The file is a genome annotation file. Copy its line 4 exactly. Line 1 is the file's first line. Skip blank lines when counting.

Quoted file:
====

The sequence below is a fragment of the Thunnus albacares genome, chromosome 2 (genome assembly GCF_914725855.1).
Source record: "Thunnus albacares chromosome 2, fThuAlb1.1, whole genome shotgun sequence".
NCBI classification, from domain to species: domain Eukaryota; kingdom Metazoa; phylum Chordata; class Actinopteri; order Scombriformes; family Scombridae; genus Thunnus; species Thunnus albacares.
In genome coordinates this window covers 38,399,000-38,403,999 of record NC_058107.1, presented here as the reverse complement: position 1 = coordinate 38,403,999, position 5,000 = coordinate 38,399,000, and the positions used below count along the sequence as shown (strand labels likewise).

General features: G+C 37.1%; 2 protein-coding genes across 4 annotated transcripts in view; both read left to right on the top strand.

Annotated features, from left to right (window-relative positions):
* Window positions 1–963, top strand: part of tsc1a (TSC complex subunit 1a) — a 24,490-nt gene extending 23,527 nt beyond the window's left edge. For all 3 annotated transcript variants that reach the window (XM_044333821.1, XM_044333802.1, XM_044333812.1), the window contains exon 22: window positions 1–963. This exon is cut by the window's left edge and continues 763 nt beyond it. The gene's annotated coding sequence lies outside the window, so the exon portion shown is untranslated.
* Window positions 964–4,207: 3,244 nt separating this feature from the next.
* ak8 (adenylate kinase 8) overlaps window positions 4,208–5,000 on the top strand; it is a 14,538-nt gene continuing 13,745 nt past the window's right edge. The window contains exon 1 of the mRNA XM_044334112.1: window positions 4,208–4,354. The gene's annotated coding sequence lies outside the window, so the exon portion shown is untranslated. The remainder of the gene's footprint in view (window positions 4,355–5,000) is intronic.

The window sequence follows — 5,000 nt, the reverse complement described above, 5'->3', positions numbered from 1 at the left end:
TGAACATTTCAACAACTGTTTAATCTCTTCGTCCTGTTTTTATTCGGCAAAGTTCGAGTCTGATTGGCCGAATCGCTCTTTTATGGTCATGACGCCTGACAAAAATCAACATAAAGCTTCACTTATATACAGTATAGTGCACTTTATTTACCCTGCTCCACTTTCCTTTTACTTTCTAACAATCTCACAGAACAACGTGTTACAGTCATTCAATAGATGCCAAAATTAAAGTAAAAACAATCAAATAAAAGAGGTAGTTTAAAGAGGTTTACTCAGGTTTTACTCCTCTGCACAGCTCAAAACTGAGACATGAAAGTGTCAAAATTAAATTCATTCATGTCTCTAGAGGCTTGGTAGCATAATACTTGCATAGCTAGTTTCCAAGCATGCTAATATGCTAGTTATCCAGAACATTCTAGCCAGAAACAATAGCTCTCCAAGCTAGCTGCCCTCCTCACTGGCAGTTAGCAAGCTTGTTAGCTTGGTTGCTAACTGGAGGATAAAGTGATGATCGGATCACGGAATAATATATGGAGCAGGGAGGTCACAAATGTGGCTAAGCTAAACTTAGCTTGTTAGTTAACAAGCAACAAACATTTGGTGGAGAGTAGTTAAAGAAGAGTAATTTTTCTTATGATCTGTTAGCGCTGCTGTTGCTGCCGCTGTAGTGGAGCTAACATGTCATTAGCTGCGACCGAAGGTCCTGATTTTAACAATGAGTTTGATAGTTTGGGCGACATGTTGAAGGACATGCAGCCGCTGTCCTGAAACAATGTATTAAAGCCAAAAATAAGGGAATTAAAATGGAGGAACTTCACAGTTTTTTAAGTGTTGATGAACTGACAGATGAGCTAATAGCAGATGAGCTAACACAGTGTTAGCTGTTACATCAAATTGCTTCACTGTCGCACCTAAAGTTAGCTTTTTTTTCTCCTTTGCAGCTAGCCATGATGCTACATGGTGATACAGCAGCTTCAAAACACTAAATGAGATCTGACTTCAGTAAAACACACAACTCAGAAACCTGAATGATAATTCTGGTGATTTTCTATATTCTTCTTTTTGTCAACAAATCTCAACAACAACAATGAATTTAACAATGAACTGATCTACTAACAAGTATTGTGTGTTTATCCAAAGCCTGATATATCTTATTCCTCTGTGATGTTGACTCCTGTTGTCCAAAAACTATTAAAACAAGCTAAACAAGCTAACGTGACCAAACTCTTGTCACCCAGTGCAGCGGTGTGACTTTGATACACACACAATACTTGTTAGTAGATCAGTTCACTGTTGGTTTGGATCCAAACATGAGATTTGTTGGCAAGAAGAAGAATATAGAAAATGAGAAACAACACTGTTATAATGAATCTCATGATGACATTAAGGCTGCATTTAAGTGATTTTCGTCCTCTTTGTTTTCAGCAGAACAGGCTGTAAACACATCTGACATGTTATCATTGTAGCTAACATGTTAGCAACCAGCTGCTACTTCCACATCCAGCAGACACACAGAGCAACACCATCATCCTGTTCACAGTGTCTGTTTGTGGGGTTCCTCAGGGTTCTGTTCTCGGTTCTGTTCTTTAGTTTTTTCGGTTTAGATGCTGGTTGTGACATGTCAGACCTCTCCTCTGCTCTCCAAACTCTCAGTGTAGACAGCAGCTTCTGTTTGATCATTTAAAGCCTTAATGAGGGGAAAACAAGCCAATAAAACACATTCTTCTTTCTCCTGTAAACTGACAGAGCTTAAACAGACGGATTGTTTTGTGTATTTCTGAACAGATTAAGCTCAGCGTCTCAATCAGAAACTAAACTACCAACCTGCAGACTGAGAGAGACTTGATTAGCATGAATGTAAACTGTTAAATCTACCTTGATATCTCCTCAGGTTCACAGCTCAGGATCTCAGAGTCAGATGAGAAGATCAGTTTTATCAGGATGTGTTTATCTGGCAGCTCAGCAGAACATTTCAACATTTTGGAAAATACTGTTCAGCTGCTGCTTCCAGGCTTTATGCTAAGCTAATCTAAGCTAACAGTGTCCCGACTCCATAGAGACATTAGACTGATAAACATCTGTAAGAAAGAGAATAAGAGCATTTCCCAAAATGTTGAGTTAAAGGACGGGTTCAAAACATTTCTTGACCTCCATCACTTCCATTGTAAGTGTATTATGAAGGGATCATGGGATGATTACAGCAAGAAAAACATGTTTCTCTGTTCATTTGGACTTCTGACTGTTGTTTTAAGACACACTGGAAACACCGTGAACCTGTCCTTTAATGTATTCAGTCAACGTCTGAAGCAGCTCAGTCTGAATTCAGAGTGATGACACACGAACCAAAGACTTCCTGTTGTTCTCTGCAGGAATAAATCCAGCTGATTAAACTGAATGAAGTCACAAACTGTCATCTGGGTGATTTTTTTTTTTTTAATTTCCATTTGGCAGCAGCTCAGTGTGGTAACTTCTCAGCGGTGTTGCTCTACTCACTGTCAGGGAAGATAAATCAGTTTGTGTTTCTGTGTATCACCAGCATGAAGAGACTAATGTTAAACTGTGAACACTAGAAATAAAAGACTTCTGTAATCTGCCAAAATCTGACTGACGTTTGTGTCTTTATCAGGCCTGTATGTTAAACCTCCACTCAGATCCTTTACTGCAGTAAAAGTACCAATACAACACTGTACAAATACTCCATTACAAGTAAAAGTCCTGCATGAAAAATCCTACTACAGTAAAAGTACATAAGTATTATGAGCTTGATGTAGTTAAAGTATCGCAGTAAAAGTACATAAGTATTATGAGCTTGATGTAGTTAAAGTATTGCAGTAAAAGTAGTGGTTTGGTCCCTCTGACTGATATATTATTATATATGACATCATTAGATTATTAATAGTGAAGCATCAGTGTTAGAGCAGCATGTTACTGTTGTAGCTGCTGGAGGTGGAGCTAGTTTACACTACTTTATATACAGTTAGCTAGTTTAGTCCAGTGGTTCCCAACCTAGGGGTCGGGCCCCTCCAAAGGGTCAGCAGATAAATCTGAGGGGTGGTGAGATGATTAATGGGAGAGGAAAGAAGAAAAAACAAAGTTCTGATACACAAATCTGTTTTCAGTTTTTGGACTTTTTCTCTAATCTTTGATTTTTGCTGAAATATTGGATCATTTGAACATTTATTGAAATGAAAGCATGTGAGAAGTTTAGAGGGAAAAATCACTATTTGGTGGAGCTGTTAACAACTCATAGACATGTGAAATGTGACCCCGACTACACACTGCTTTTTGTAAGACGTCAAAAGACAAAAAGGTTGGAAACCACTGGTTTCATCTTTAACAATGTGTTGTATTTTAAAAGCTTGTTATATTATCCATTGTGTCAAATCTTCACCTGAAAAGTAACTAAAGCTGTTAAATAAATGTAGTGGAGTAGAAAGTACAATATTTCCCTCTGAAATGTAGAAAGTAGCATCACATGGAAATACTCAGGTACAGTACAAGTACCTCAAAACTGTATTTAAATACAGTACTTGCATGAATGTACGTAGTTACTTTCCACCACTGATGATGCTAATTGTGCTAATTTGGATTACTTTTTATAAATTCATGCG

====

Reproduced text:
In genome coordinates this window covers 38,399,000-38,403,999 of record NC_058107.1, presented here as the reverse complement: position 1 = coordinate 38,403,999, position 5,000 = coordinate 38,399,000, and the positions used below count along the sequence as shown (strand labels likewise).